If some of the molecular ions don't fragment before reaching the detector, they will be recorded as the highest molecular mass (m/z or m/e) peak in the mass spectrum.(2)

For example, methanol (CH3OH) forms the molecular ion(3) CH3OH+

vaporised methanol enters electron beam producing molecular ion
(ionised methanol)
and an electron
CH3OH(g) + e-CH3OH+(g) + 2e-

Molecular mass(4) of CH3OH+(g) ≈ 12 + (3 × 1) + 16 + 1 = 32
Charge on the CH3OH+(g) is 1+
mass-to-charge ratio (m/z or m/e) = 32/1 = 32
Mass spectrum of methanol should show a molecular ion peak for methanol(5) at 32

You should note that there may be peaks of greater m/z (m/e) than the molecular ion peak but these peaks are of much lower intensity.
These low intensity peaks are the result of heavier isotopes of the common isotope replacing atoms in the molecule.
For example, deuterium, 2H, has an isotopic mass of 2 while the common isotope of hydrogen, 1H, has an isotopic mass of 1.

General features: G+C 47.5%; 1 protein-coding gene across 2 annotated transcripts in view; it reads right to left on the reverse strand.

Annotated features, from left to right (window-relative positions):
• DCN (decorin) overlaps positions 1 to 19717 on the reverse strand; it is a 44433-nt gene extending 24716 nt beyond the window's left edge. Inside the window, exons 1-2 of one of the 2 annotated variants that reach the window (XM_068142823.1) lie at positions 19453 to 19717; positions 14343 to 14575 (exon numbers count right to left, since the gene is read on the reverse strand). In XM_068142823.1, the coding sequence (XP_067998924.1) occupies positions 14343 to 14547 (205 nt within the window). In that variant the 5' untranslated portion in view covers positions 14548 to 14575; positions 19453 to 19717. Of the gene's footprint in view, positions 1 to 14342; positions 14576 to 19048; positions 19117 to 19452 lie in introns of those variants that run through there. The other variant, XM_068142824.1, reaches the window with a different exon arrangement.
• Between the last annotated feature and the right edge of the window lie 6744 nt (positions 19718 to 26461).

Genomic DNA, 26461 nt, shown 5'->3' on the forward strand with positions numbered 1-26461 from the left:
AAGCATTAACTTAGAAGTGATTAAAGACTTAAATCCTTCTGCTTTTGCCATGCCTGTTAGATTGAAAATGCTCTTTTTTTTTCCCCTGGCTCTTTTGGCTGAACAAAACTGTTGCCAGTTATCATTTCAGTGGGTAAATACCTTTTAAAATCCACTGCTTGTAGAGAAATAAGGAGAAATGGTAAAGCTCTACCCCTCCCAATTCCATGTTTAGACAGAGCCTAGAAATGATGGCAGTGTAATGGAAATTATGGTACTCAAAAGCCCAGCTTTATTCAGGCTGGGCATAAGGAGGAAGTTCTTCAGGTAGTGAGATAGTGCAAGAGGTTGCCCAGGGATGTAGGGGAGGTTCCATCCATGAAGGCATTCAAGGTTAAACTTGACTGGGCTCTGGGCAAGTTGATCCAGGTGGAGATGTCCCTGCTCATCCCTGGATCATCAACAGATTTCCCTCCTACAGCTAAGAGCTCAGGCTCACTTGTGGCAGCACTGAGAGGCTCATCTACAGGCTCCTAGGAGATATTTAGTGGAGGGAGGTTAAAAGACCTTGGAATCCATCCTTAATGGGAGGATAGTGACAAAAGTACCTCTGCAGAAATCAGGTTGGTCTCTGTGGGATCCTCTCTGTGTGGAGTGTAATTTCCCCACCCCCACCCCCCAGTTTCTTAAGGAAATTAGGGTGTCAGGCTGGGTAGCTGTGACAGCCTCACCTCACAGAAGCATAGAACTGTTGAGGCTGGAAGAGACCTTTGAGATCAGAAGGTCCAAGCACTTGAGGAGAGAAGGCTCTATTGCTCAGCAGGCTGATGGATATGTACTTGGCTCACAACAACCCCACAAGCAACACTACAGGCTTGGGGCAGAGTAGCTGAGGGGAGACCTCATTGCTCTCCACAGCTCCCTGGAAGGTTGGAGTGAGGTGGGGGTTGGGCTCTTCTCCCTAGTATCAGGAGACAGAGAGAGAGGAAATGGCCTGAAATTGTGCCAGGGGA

If one 1H is replaced by a 2H in a molecule, the molecular mass has increased by 1 but there will be such a small number of these that the intensity of the peak at this m/z (m/e) will be very low.

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Determining Molecular Structure of Molecule

When a molecule is bombarded with the high-energy electron beam it fragments into smaller ions which are then accelerated through the magnetic field before being collected and detected.

In the discussion above we saw that when methanol, CH3OH, enters the electron beam it is ionised by losing an electron and producing the molecular ion CH3OH+